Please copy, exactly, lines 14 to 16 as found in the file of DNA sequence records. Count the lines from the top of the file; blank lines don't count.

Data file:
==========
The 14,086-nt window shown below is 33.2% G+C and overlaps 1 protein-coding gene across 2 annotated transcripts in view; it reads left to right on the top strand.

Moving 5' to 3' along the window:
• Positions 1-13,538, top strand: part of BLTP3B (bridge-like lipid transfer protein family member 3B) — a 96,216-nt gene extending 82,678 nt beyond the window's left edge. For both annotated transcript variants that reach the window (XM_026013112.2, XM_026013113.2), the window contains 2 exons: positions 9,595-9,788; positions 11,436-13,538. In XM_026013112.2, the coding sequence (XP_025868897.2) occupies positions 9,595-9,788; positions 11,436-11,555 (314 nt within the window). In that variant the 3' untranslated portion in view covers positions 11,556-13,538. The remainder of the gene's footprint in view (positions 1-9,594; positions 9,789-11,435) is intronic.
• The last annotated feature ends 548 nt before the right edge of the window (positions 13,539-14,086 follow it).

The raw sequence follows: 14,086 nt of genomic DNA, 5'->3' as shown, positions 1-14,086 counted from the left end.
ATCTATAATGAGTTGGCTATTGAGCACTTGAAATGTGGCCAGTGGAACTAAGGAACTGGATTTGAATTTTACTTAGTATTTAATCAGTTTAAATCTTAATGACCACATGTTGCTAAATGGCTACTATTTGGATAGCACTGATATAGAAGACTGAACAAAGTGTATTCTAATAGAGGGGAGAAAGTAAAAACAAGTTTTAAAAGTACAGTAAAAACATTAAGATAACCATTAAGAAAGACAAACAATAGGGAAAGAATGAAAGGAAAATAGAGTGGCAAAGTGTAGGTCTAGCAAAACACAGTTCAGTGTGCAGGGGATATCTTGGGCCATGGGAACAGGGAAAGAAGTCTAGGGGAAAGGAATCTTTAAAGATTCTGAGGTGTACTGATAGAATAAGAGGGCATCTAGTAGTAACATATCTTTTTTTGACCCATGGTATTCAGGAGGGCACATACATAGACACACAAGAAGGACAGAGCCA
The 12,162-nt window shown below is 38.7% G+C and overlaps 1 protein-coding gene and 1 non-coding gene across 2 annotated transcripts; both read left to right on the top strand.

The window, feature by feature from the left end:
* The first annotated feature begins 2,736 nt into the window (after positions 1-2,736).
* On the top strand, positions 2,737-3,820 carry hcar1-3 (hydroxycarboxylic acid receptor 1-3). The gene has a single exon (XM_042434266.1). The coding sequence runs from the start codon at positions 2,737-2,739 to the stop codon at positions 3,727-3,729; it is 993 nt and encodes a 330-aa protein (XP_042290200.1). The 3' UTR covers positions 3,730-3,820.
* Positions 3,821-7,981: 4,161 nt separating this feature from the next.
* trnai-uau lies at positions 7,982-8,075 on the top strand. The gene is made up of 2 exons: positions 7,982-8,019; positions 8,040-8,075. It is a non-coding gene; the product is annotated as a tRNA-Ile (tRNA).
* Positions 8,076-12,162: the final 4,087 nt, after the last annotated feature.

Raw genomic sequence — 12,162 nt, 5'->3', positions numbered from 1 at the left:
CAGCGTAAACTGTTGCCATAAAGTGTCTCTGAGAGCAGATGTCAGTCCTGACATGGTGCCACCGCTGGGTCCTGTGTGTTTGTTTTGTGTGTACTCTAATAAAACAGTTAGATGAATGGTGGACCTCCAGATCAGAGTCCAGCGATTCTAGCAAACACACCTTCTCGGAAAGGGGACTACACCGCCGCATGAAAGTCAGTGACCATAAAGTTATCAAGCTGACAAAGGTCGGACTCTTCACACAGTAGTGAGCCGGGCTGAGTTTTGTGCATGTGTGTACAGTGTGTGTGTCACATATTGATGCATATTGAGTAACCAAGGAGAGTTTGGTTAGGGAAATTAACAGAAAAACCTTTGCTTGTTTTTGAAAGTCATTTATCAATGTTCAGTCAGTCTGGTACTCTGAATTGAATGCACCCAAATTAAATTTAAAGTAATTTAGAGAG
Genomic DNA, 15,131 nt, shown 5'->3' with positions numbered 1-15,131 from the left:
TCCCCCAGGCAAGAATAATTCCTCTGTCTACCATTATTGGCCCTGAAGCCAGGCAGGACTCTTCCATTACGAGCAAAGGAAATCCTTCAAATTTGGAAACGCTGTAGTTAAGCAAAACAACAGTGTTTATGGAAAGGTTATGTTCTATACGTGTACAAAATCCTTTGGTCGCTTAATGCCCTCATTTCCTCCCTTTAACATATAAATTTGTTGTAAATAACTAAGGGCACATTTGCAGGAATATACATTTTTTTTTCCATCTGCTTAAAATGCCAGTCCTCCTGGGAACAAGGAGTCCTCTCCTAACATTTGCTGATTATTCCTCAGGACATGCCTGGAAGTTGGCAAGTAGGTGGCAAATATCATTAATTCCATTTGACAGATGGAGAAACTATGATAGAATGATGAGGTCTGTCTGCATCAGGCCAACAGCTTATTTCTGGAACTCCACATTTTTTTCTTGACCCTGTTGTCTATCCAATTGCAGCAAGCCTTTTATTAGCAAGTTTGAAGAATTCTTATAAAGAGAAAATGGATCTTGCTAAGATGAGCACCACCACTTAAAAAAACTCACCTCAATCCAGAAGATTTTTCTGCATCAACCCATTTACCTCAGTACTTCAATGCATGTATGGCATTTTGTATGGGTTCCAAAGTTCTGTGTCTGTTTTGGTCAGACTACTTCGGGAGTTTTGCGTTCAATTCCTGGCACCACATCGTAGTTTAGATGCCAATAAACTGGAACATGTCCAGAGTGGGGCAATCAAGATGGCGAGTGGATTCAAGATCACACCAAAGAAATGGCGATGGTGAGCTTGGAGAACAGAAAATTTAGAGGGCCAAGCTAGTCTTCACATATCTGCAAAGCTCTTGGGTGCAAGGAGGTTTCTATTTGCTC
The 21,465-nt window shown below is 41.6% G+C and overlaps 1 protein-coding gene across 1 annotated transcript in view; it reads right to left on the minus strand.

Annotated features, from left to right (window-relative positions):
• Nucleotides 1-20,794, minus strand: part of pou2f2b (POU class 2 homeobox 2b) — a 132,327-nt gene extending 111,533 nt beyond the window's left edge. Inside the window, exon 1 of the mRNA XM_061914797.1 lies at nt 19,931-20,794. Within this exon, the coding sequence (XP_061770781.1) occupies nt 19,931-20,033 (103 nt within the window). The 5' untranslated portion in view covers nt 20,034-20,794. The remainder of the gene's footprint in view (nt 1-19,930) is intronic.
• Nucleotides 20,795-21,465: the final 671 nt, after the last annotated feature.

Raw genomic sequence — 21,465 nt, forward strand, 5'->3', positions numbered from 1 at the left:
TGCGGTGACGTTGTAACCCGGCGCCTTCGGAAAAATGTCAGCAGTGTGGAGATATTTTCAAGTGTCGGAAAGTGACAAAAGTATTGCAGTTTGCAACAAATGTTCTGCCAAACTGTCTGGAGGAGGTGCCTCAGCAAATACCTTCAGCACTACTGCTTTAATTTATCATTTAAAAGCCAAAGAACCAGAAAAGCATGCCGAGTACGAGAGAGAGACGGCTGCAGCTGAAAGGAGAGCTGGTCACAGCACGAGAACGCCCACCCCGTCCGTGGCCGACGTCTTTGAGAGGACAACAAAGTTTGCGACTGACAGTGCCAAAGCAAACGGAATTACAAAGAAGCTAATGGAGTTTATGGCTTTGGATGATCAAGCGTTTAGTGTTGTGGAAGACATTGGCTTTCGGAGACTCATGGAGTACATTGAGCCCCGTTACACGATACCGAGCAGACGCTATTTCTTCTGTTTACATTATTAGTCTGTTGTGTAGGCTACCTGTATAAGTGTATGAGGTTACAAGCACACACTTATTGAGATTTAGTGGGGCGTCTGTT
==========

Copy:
Raw genomic sequence — 12,162 nt, 5'->3', positions numbered from 1 at the left:
CAGCGTAAACTGTTGCCATAAAGTGTCTCTGAGAGCAGATGTCAGTCCTGACATGGTGCCACCGCTGGGTCCTGTGTGTTTGTTTTGTGTGTACTCTAATAAAACAGTTAGATGAATGGTGGACCTCCAGATCAGAGTCCAGCGATTCTAGCAAACACACCTTCTCGGAAAGGGGACTACACCGCCGCATGAAAGTCAGTGACCATAAAGTTATCAAGCTGACAAAGGTCGGACTCTTCACACAGTAGTGAGCCGGGCTGAGTTTTGTGCATGTGTGTACAGTGTGTGTGTCACATATTGATGCATATTGAGTAACCAAGGAGAGTTTGGTTAGGGAAATTAACAGAAAAACCTTTGCTTGTTTTTGAAAGTCATTTATCAATGTTCAGTCAGTCTGGTACTCTGAATTGAATGCACCCAAATTAAATTTAAAGTAATTTAGAGAG
Genomic DNA, 15,131 nt, shown 5'->3' with positions numbered 1-15,131 from the left: